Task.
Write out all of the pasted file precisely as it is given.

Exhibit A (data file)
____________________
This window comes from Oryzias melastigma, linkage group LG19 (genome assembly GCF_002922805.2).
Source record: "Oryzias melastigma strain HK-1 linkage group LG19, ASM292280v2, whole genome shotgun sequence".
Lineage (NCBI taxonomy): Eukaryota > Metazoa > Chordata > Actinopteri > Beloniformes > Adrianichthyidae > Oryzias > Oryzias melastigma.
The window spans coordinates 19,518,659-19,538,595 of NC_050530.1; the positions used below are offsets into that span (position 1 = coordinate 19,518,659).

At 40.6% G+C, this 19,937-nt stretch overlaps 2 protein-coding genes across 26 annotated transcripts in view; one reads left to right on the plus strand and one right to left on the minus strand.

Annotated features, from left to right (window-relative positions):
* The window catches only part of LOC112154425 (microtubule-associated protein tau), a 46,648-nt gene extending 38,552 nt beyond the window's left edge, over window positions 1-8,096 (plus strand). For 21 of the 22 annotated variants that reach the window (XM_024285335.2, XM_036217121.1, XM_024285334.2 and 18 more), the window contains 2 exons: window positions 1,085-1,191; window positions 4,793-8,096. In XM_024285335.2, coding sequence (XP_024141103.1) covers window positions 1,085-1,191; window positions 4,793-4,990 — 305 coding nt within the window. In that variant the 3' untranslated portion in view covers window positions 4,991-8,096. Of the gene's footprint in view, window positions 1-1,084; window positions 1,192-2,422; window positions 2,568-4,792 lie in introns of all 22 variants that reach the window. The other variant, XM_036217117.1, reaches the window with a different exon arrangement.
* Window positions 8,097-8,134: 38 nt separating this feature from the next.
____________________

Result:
This window comes from Oryzias melastigma, linkage group LG19 (genome assembly GCF_002922805.2).
Source record: "Oryzias melastigma strain HK-1 linkage group LG19, ASM292280v2, whole genome shotgun sequence".
Lineage (NCBI taxonomy): Eukaryota > Metazoa > Chordata > Actinopteri > Beloniformes > Adrianichthyidae > Oryzias > Oryzias melastigma.
The window spans coordinates 19,518,659-19,538,595 of NC_050530.1; the positions used below are offsets into that span (position 1 = coordinate 19,518,659).

At 40.6% G+C, this 19,937-nt stretch overlaps 2 protein-coding genes across 26 annotated transcripts in view; one reads left to right on the plus strand and one right to left on the minus strand.

Annotated features, from left to right (window-relative positions):
* The window catches only part of LOC112154425 (microtubule-associated protein tau), a 46,648-nt gene extending 38,552 nt beyond the window's left edge, over window positions 1-8,096 (plus strand). For 21 of the 22 annotated variants that reach the window (XM_024285335.2, XM_036217121.1, XM_024285334.2 and 18 more), the window contains 2 exons: window positions 1,085-1,191; window positions 4,793-8,096. In XM_024285335.2, coding sequence (XP_024141103.1) covers window positions 1,085-1,191; window positions 4,793-4,990 — 305 coding nt within the window. In that variant the 3' untranslated portion in view covers window positions 4,991-8,096. Of the gene's footprint in view, window positions 1-1,084; window positions 1,192-2,422; window positions 2,568-4,792 lie in introns of all 22 variants that reach the window. The other variant, XM_036217117.1, reaches the window with a different exon arrangement.
* Window positions 8,097-8,134: 38 nt separating this feature from the next.